More than 1,200 attend Noche de Cultura in Founders Park

Noche de Cultura, the closing event of USC’s Latinx Heritage Month, kicked off Wednesday at USC’s Founders Park with a powerful dance by Danza Azteca Toyaacan followed by joyful music from Mariachi Los Troyanos de USC.

The event drew more than 1,200 attendees, who watched performances, visited various community booths, participated in raffles, and enjoyed free food, desserts and aguas frescas.

But the tone of the four-hour event wasn’t completely celebratory. Los Angeles Poet Laureate Luis J. Rodriguez, one of several speakers that day, had healing on his mind in light of the turmoil and scandal that has engulfed Los Angeles City Hall in recent days. A recording of racist, bigoted and crude remarks about Black, Jewish, Armenian, Indigenous and gay people made at a meeting between three councilmembers and a labor leader — all Latino — had become public, sparking widespread outrage, including condemnation from the White House.

“Words can hurt people,” Rodriguez said. “Words matter when people get disparaged. That hurts all of us. And this is a time for new words, a new way of thinking, a new way to heal.”

The poet said there is an opportunity in this current crisis to ask, “Can we create a new and better Los Angeles?”

“We need it,” he declared. “We’ve been fighting for it for a long time.”

Lifting up everybody

Before reading his poem “Grime and Gold,” Rodriguez encouraged the students, faculty, staff and alumni in attendance to focus “on lifting up everybody who needs to be lifted up.”

“We need to end racism, to end discrimination, to end homophobia, to end all the things that have held us back,” he said. “We’re at a time now to make our city and our county a place that embraces all of us, and where everybody feels we belong. This makes us rich and is what makes it really beautiful to be here.”

When USC President Carol L. Folt introduced Rodriguez to the crowd, she described him as “an amazing legend” and spoke of how moved she has been by the meaning and the soul of his work.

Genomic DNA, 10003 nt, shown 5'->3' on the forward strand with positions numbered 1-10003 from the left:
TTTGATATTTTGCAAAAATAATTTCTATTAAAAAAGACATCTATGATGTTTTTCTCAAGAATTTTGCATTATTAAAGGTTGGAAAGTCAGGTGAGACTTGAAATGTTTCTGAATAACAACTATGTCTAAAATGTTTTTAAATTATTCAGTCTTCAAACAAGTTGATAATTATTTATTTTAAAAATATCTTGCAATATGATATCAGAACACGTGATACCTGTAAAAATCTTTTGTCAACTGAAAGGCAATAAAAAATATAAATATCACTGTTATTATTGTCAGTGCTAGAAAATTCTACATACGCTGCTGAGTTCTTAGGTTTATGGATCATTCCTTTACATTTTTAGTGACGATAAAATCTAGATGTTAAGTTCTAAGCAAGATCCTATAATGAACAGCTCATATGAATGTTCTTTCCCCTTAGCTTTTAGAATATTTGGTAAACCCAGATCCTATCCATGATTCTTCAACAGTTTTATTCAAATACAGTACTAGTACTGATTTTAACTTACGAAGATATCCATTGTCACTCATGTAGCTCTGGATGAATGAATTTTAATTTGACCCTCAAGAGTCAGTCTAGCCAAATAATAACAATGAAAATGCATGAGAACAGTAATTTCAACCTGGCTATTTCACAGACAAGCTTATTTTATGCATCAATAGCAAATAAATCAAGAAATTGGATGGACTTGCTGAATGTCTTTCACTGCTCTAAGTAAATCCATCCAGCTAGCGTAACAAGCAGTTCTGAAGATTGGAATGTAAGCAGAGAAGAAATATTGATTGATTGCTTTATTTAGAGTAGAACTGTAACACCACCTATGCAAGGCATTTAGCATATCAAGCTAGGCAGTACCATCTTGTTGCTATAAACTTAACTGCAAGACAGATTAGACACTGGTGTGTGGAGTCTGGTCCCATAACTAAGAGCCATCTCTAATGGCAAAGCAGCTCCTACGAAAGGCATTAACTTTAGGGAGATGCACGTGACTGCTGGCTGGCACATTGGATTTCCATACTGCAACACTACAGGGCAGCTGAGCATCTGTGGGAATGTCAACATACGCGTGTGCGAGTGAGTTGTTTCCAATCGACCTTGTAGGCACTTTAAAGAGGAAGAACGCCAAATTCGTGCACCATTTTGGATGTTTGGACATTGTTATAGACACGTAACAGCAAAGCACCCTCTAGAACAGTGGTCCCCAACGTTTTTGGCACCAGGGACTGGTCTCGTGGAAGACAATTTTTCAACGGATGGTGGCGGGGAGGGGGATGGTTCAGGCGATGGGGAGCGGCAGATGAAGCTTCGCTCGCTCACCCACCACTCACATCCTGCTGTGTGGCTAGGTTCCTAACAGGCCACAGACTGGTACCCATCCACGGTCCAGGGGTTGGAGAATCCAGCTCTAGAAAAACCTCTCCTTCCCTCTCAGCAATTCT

“Every single word gets into your heart,” she said.

Students embrace their culture

USC Annenberg School for Communication and Journalism students Emily Marroquin and Alexander Flores feasted on pupusas with friends as they watched the music and dance performances taking place on the stage.

“It’s important to highlight not just Latinx heritage, but the Latinx heritage that is in our school,” said Marroquin, a senior. “I have friends who are in the mariachi band that just played and others who are dancing right now. It’s very nice and very comforting to see that my friends are the ones representing and that student voices are being embraced within the programming.”

Flores, a freshman, looked around the park filled with hundreds of fellow Latinx students. He said he was enjoying the opportunity to meet so many new people.

“It’s just really nice to see the school embracing Latinx heritage,” Flores said. “In a lot of your classes, you’re not seeing a lot of people that are like you most of the time. It gets a little isolating. So with these events, it’s just nice to see a community get together to just love our culture.”

USC Viterbi School of Engineering graduate student Alan Perez was pleased with the friendly atmosphere at the event and with the programming.

“It’s important that USC reinforces the Latin culture,” he said. “We feel very much at home with this environment.”

Paying tribute to a legend

Noche de Cultura also included a tribute from the nephew of the late USC tennis great Rafael Osuna, who came to play for the university after winning his first men’s doubles title at Wimbledon. Osuna won the collegiate singles championship in 1962 and was part of the USC men’s team that won the national title in 1962 and 1963. He went on to be ranked number one in the world and is considered the most successful tennis player in the history of Mexico.

Rafael Belmar Osuna, who also played tennis for USC, returned to campus Wednesday to tell Noche de Cultura attendees about his famous uncle.

“Wherever he played he had a warm smile which has melted any gallery,” he said of his uncle, who was killed in a plane crash in 1969. “Soon he was more popular in his country than any bullfighter and almost as popular outside his country, where he drew big crowds everywhere.”

Latinx Heritage Month is a time to celebrate the histories, cultures and contributions of American citizens whose ancestors came from Spain, Mexico, the Caribbean, and Central and South America. It began as Hispanic Heritage Week in 1968 with a proclamation signed by President Lyndon B. Johnson; in 1988, President Ronald Reagan expanded the celebration to a month, through Oct. 15.

 

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